Acute external otitis or otitis externa – more commonly called swimmer’s ear – is an infection that strikes the outer ear canal. The popular name “swimmer’s ear” originates from the fact that the problem is frequently associated with swimming. When moisture remains in the outer ear it provides a moist atmosphere where microbes may grow. Swimmer’s ear is also caused by scratching or harming the sensitive skin lining the ear canal by inserting your fingers, Q-tips, or other foreign objects to clean them. You should be aware of the outward symptoms of swimmer’s ear, because even though it is simply treated, not treating it can lead to serious complications.
Swimmer’s ear happens as the result of the ear’s innate defenses (including the glands that secrete cerumen or ear wax) becoming overwhelmed. Bacteria can get a foothold and begin flourish in the ears for numerous reasons including excess moisture or damage to the lining of the ear canal. Common activities that raise your risk of swimmer’s ear naturally include swimming – especially in lakes or other untreated water reservoirs – the use of in-ear devices such as hearing aids or “ear buds,” and overly aggressive cleaning of the ear with cotton swabs or other objects.
The most typical symptoms of swimmer’s ear are itching in the ear canal, mild pain that is made worse by tugging on your ear, a slight redness inside the ear, and mild drainage of an odorless, clear fluid. Severe itching, heightened pain and discharge of pus indicate a moderate case of swimmer’s ear. Extreme cases of swimmer’s ear are accompanied by symptoms such as fever, severe pain which may radiate into other parts of the head, neck and face, swelling redness of the outer ear or lymph nodes, and possibly blockage of the ear canal. If untreated, complications from swimmer’s ear can be extremely serious. Complications may include short-term hearing loss, long-term ear infections, deep tissue infections which may spread to other areas of the body, and cartilage or bone loss. So if you experience even the milder indicators of swimmer’s ear, it’s a smart idea to visit your health care provider right away.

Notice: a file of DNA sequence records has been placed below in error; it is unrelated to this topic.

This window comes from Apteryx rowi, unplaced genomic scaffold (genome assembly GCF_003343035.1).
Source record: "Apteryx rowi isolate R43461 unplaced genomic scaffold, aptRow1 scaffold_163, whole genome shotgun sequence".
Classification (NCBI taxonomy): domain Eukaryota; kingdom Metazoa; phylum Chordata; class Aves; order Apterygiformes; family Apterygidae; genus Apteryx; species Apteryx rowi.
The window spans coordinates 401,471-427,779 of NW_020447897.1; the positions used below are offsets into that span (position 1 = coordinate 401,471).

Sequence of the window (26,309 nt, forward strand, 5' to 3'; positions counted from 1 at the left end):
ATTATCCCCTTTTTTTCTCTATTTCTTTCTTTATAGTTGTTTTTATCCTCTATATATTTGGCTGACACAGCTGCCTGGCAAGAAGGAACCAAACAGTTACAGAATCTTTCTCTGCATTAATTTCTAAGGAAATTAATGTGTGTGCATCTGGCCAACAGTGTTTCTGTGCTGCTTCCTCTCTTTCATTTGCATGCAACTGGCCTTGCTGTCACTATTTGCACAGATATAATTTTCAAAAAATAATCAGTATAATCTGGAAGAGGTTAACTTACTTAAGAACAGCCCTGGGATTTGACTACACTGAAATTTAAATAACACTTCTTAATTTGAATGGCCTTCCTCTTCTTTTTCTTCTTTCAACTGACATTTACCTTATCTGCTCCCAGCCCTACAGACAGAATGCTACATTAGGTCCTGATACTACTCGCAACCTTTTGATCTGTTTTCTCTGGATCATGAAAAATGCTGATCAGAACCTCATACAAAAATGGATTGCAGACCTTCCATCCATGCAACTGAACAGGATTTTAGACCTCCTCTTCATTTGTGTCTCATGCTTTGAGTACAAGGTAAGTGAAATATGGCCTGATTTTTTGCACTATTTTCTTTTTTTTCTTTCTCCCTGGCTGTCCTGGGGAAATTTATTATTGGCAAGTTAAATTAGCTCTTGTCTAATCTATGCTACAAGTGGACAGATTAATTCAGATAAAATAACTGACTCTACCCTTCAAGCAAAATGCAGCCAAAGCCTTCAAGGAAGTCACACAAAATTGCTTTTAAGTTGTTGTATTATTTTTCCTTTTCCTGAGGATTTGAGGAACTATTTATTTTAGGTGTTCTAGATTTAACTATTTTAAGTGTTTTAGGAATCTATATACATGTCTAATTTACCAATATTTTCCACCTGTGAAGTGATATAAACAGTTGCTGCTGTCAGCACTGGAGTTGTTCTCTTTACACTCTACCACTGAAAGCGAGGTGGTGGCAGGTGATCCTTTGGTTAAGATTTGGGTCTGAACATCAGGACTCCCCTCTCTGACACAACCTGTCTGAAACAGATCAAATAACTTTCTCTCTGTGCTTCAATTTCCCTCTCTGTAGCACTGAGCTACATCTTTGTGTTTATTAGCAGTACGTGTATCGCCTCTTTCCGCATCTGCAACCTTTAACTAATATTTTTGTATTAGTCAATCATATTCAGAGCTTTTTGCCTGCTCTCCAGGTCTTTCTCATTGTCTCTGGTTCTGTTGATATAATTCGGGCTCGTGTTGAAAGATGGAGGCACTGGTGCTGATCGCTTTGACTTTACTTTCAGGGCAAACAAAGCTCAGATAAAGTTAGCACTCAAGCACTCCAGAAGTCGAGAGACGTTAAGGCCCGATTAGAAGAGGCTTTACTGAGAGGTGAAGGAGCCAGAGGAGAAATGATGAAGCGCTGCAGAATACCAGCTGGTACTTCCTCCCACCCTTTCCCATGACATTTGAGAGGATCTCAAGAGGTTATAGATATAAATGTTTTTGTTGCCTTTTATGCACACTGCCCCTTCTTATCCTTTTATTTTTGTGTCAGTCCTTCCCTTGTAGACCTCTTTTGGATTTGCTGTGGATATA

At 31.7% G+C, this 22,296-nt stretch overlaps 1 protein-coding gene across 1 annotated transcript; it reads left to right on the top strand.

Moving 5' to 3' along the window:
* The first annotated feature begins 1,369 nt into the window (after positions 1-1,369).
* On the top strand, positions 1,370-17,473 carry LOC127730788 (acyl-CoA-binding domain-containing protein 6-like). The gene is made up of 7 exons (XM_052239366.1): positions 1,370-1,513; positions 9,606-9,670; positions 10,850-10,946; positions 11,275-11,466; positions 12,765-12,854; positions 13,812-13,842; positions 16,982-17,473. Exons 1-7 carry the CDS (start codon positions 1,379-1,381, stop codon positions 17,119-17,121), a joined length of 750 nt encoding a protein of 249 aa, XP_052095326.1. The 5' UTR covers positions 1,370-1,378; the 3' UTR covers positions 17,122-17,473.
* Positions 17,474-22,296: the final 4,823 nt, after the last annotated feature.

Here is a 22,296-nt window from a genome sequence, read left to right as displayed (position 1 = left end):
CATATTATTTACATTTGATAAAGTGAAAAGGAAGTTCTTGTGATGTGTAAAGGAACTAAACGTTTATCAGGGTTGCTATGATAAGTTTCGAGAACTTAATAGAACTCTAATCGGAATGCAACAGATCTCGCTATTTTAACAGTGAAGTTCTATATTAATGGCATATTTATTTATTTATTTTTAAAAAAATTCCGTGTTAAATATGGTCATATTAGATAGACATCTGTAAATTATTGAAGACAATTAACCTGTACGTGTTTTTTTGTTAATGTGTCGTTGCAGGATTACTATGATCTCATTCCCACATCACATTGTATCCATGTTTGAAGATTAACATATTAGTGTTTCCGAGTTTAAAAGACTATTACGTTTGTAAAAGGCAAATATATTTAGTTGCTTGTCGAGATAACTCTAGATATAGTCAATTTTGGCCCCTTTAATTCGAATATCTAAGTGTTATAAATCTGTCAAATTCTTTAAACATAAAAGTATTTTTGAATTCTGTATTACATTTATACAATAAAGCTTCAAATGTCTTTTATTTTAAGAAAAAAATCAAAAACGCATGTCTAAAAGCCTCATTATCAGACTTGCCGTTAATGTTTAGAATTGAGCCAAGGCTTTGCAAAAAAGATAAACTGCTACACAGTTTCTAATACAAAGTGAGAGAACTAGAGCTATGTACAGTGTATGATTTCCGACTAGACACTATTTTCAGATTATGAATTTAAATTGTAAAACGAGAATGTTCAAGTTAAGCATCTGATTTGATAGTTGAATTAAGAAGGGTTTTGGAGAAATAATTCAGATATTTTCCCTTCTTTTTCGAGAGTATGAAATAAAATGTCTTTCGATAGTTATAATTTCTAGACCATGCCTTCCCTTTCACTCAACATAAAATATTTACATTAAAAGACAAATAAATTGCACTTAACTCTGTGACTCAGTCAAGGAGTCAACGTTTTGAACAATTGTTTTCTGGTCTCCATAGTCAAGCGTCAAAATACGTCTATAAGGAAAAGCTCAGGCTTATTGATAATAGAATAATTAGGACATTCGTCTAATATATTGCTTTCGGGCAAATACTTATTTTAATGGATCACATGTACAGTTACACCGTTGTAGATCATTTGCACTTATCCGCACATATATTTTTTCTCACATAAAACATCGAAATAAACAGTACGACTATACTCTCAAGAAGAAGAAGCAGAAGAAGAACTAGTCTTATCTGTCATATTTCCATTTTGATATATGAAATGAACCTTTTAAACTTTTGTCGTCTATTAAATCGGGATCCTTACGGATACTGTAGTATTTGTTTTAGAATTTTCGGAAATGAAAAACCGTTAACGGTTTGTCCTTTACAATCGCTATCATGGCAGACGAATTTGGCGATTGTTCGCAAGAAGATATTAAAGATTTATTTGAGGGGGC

Swimmer’s ear can be diagnosed in an office visit after a visual exam. Doctors will also check that your eardrum hasn’t been ruptured or damaged. Physicians usually treat swimmer’s ear by first cleaning the ears carefully, and then by prescribing eardrops to fight the infection. If the infection is serious, your physician can also prescribe antibiotics taken orally to help fight it.
You can help to prevent swimmer’s ear by drying your ears after bathing or swimming, by avoiding swimming in untreated water, and by not inserting foreign objects in your ears in an attempt to clean them.